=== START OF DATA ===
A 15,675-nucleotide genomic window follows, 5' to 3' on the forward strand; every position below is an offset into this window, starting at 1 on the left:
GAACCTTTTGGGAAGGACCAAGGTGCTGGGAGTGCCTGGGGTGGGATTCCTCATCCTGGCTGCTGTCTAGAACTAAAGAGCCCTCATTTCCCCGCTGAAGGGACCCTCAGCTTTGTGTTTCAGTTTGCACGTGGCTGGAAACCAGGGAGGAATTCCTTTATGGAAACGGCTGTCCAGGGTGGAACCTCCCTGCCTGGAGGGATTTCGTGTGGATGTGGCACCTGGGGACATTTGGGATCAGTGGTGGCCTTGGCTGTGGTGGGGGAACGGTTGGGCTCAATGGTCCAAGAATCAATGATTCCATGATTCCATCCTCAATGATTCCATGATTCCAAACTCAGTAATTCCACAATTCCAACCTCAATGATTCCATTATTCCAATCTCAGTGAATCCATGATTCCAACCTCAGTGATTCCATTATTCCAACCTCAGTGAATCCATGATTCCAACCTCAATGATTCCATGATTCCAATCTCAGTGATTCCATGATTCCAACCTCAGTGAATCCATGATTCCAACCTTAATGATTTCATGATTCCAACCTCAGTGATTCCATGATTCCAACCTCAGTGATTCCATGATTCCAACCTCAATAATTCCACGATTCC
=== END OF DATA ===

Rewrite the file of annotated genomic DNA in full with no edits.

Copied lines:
A 15,675-nucleotide genomic window follows, 5' to 3' on the forward strand; every position below is an offset into this window, starting at 1 on the left:
GAACCTTTTGGGAAGGACCAAGGTGCTGGGAGTGCCTGGGGTGGGATTCCTCATCCTGGCTGCTGTCTAGAACTAAAGAGCCCTCATTTCCCCGCTGAAGGGACCCTCAGCTTTGTGTTTCAGTTTGCACGTGGCTGGAAACCAGGGAGGAATTCCTTTATGGAAACGGCTGTCCAGGGTGGAACCTCCCTGCCTGGAGGGATTTCGTGTGGATGTGGCACCTGGGGACATTTGGGATCAGTGGTGGCCTTGGCTGTGGTGGGGGAACGGTTGGGCTCAATGGTCCAAGAATCAATGATTCCATGATTCCATCCTCAATGATTCCATGATTCCAAACTCAGTAATTCCACAATTCCAACCTCAATGATTCCATTATTCCAATCTCAGTGAATCCATGATTCCAACCTCAGTGATTCCATTATTCCAACCTCAGTGAATCCATGATTCCAACCTCAATGATTCCATGATTCCAATCTCAGTGATTCCATGATTCCAACCTCAGTGAATCCATGATTCCAACCTTAATGATTTCATGATTCCAACCTCAGTGATTCCATGATTCCAACCTCAGTGATTCCATGATTCCAACCTCAATAATTCCACGATTCC